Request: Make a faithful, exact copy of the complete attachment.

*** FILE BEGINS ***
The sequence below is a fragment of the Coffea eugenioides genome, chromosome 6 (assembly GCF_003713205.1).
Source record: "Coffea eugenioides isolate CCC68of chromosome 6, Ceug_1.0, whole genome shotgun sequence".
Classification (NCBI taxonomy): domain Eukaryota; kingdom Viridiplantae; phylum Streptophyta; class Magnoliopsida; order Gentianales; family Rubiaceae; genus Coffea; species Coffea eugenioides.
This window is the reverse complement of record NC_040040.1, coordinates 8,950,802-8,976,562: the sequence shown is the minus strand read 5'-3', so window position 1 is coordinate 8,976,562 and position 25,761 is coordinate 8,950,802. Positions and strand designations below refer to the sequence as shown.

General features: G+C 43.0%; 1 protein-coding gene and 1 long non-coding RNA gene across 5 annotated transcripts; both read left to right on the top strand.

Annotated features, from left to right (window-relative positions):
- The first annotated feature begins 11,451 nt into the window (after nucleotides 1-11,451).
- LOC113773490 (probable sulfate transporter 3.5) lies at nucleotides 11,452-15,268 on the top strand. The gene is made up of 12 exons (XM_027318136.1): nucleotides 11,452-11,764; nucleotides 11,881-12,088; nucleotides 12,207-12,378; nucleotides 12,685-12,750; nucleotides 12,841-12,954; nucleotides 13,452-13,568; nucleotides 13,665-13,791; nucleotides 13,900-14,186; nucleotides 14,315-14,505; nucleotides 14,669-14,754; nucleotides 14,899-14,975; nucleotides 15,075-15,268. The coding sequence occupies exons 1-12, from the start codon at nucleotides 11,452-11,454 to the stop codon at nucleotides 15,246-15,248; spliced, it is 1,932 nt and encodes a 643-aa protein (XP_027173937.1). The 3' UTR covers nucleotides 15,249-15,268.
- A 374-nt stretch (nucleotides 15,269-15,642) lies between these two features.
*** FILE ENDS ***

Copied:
The sequence below is a fragment of the Coffea eugenioides genome, chromosome 6 (assembly GCF_003713205.1).
Source record: "Coffea eugenioides isolate CCC68of chromosome 6, Ceug_1.0, whole genome shotgun sequence".
Classification (NCBI taxonomy): domain Eukaryota; kingdom Viridiplantae; phylum Streptophyta; class Magnoliopsida; order Gentianales; family Rubiaceae; genus Coffea; species Coffea eugenioides.
This window is the reverse complement of record NC_040040.1, coordinates 8,950,802-8,976,562: the sequence shown is the minus strand read 5'-3', so window position 1 is coordinate 8,976,562 and position 25,761 is coordinate 8,950,802. Positions and strand designations below refer to the sequence as shown.

General features: G+C 43.0%; 1 protein-coding gene and 1 long non-coding RNA gene across 5 annotated transcripts; both read left to right on the top strand.

Annotated features, from left to right (window-relative positions):
- The first annotated feature begins 11,451 nt into the window (after nucleotides 1-11,451).
- LOC113773490 (probable sulfate transporter 3.5) lies at nucleotides 11,452-15,268 on the top strand. The gene is made up of 12 exons (XM_027318136.1): nucleotides 11,452-11,764; nucleotides 11,881-12,088; nucleotides 12,207-12,378; nucleotides 12,685-12,750; nucleotides 12,841-12,954; nucleotides 13,452-13,568; nucleotides 13,665-13,791; nucleotides 13,900-14,186; nucleotides 14,315-14,505; nucleotides 14,669-14,754; nucleotides 14,899-14,975; nucleotides 15,075-15,268. The coding sequence occupies exons 1-12, from the start codon at nucleotides 11,452-11,454 to the stop codon at nucleotides 15,246-15,248; spliced, it is 1,932 nt and encodes a 643-aa protein (XP_027173937.1). The 3' UTR covers nucleotides 15,249-15,268.
- A 374-nt stretch (nucleotides 15,269-15,642) lies between these two features.